The USFWS delisted the bears in 2007, but a federal judge returned the protection two years later, saying the effect of the decline in whitebark pine trees on bears wasn’t given adequate consideration. Whitebark pine nuts are a key food source for grizzlies as they prepare for hibernation.
Research found that grizzly bears eat more than 200 types of food, 75 of them frequently. That means when one food source is low, as the whitebark pine is, they find another, said Frank van Manen, interagency study team leader.
Although this article centers on the Yellowstone area, it includes lots of good general information on grizzly bear diet and and population management . . .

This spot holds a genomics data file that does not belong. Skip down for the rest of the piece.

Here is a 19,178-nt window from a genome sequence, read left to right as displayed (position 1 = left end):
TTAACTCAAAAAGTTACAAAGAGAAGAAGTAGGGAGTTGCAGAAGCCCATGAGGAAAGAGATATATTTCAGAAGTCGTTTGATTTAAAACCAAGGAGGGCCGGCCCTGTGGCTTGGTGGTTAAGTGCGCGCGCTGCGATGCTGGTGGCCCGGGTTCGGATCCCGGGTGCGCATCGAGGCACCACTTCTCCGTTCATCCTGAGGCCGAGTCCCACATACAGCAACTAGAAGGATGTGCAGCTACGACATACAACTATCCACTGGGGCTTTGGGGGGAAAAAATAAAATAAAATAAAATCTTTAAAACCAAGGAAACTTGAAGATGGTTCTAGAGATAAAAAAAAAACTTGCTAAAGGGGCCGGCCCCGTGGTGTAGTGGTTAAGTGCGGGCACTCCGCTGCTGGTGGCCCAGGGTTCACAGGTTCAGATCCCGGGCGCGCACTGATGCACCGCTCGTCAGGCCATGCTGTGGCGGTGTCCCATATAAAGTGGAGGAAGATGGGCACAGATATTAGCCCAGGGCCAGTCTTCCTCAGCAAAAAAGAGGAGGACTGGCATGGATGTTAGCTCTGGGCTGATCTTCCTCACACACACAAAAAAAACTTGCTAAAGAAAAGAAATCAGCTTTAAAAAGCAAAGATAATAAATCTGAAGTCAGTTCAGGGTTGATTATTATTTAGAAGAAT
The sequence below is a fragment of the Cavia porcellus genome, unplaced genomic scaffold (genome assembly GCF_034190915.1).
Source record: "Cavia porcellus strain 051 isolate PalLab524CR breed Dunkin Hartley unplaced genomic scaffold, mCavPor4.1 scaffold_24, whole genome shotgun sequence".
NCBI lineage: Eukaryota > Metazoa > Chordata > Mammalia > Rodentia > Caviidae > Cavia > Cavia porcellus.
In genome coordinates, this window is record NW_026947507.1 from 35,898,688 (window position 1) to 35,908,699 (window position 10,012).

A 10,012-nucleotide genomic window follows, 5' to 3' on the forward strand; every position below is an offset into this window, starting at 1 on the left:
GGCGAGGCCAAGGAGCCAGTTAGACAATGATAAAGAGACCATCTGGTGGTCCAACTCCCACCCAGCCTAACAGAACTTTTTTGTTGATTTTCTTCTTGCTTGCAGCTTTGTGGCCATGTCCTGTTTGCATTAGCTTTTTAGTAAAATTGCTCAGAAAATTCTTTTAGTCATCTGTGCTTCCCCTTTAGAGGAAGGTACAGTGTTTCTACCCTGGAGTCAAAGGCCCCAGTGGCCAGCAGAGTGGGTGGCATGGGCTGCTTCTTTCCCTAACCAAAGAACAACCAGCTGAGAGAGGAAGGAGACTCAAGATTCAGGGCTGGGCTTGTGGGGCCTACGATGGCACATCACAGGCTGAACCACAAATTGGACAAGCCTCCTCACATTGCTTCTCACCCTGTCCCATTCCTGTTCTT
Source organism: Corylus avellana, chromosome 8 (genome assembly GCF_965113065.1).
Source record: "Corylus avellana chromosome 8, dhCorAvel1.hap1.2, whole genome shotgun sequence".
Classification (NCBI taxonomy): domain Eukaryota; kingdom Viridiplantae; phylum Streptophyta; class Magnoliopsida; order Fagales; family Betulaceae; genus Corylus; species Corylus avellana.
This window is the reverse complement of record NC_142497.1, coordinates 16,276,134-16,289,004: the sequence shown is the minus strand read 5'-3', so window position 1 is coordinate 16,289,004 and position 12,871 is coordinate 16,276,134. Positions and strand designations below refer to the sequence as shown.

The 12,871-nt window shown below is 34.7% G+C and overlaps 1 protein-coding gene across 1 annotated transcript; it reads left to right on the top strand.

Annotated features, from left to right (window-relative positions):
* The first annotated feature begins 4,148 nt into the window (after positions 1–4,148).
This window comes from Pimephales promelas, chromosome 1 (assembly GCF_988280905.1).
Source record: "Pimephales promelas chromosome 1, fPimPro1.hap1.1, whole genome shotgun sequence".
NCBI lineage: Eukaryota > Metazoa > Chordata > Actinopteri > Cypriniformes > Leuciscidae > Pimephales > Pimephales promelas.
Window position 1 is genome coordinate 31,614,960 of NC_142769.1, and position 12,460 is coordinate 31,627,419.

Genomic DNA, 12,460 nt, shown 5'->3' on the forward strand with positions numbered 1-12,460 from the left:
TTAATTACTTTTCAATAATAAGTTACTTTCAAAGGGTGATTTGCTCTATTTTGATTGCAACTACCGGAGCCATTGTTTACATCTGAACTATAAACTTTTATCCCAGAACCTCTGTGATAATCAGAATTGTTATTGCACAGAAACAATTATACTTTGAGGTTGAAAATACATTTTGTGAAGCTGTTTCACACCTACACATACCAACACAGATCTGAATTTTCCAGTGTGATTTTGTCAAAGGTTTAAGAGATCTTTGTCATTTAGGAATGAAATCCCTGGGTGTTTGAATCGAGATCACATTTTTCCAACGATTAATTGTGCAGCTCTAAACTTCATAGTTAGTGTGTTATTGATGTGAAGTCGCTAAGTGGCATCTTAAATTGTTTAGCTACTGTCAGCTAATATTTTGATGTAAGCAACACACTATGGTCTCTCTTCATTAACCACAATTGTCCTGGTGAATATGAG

High above the trees, in the rocky slopes of the Absarokas, one-calorie morsels scurried from the light. They crawled under rocks and in dark shadows. The army cutworm moths come from as far as Kansas and Nebraska where farmers curse them as an agricultural pest. In the Absarokas, they’re something very different: one of several key ingredients to the survival of the grizzly bear.
One day in late July, Cody science teacher Dale Ditolla watched as nine bears gathered in the talus of a mountain bowl, miles outside of Meeteetse. The bears looked like dogs in search of buried bones. They lifted and heaved stones the size of frying pans between their legs, sending them tumbling down the mountainside. Their salad plate-sized paws swiped at scampering moths.
Counting multiple grizzlies at this site is a relatively new trend. Few lived in this part of Wyoming 30 years ago.